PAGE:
As with most the South Pacific, they LOVE getting their pictures taken and looking at the resulting photo on the LCD screen. It seemed they were even more enthusiastic then most we'd come across. If we had had enough paper and ink (and time) we would have tried to print a copy for everyone; instead we put together a visitor's book for them, including five color collage prints of photos we had taken during our visit. I was first amazed at the elegant words Chris used when he presented our
loloma (gift) to the village (during Church service), and then even more amazed with the smiles and tears of the villagers as they crowded around the book later in the day, pointing and laughing at the various pictures.

We also enjoyed some terrific walking/hiking. The views were outstanding, and we were always accompanied by a local or two which made it all the more enjoyable. It felt as though we truly got to know many of the villagers and they got to know us. It seemed there was never enough time in a day and the two weeks went quickly. We said our goodbyes (on August 16th), stopping by each house (nearly 40 of them) to give handshakes, hugs, and Vinaka Vakalevu's (Thank you very much's). We had become especially good friends with Sera, Fredie and their family. Even Fredie (and just about Chris) shed tears as we said goodbye. Grandma (as we call her) hugged me so tight I thought I might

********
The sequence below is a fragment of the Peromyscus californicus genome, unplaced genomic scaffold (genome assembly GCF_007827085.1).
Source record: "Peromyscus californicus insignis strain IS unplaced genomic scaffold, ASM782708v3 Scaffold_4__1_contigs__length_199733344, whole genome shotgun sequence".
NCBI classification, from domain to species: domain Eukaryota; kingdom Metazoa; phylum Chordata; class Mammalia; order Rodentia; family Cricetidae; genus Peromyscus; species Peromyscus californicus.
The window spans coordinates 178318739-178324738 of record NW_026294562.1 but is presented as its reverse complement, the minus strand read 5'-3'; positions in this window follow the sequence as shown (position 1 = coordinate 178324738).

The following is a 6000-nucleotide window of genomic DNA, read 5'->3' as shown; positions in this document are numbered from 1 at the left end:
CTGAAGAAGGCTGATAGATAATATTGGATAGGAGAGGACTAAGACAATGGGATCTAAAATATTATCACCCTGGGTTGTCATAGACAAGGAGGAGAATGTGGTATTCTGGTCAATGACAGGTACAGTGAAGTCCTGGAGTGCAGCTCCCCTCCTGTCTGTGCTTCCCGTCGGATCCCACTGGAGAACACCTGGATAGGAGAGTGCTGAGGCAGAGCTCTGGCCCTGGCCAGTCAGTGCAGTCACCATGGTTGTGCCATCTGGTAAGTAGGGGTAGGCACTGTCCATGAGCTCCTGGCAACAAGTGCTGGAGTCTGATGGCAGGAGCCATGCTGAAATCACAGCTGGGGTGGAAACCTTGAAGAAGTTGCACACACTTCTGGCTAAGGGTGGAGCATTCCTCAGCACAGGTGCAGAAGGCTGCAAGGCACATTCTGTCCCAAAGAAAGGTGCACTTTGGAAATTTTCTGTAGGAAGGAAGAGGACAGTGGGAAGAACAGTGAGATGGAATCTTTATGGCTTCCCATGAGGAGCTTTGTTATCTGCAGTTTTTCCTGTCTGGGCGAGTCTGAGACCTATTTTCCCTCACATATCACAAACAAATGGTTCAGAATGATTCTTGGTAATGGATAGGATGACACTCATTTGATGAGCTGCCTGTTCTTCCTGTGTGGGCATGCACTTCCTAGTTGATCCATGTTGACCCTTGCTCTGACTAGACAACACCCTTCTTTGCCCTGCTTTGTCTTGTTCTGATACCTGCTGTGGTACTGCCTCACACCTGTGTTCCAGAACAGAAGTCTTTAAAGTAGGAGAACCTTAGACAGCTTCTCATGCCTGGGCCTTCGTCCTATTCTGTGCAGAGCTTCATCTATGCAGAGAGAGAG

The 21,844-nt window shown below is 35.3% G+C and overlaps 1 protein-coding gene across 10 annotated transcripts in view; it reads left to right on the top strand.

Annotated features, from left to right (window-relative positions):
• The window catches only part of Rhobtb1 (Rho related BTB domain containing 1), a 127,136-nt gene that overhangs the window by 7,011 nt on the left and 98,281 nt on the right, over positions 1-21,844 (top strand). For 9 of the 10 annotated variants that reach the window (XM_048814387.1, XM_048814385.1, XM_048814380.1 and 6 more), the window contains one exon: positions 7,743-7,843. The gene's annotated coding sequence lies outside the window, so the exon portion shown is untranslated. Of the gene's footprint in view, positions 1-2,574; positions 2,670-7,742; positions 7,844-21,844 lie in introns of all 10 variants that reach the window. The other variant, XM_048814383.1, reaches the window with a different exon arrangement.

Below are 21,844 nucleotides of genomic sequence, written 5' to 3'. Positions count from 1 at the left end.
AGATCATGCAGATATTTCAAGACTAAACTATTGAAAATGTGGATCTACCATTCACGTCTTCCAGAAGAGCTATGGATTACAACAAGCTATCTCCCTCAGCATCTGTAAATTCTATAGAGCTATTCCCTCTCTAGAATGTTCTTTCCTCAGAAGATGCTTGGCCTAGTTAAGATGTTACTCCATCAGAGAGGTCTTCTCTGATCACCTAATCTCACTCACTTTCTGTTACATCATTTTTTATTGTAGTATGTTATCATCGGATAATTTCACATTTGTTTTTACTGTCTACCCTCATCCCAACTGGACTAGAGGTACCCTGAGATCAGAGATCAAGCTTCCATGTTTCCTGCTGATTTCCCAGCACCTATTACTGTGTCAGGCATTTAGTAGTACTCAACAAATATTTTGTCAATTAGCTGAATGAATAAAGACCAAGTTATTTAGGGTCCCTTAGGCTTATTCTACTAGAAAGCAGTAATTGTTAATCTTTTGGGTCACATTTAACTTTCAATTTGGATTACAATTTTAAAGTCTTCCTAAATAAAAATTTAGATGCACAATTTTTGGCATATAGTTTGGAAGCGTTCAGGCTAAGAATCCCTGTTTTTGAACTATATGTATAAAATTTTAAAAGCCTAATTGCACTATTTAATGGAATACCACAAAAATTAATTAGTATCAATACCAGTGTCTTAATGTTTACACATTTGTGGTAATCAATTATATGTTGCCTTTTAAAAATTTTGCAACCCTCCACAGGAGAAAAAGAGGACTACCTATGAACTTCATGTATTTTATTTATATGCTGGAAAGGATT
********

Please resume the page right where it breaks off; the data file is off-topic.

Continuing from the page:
pass out!

As we motored out of the bay, they flashed us using the sun's reflection off of mirrors (we of course flashed back) … and kept flashing … and kept flashing … and kept flashing … I kid you not, it went on for a good 30 minutes while we got farther and farther away. Already I am looking forward to our return …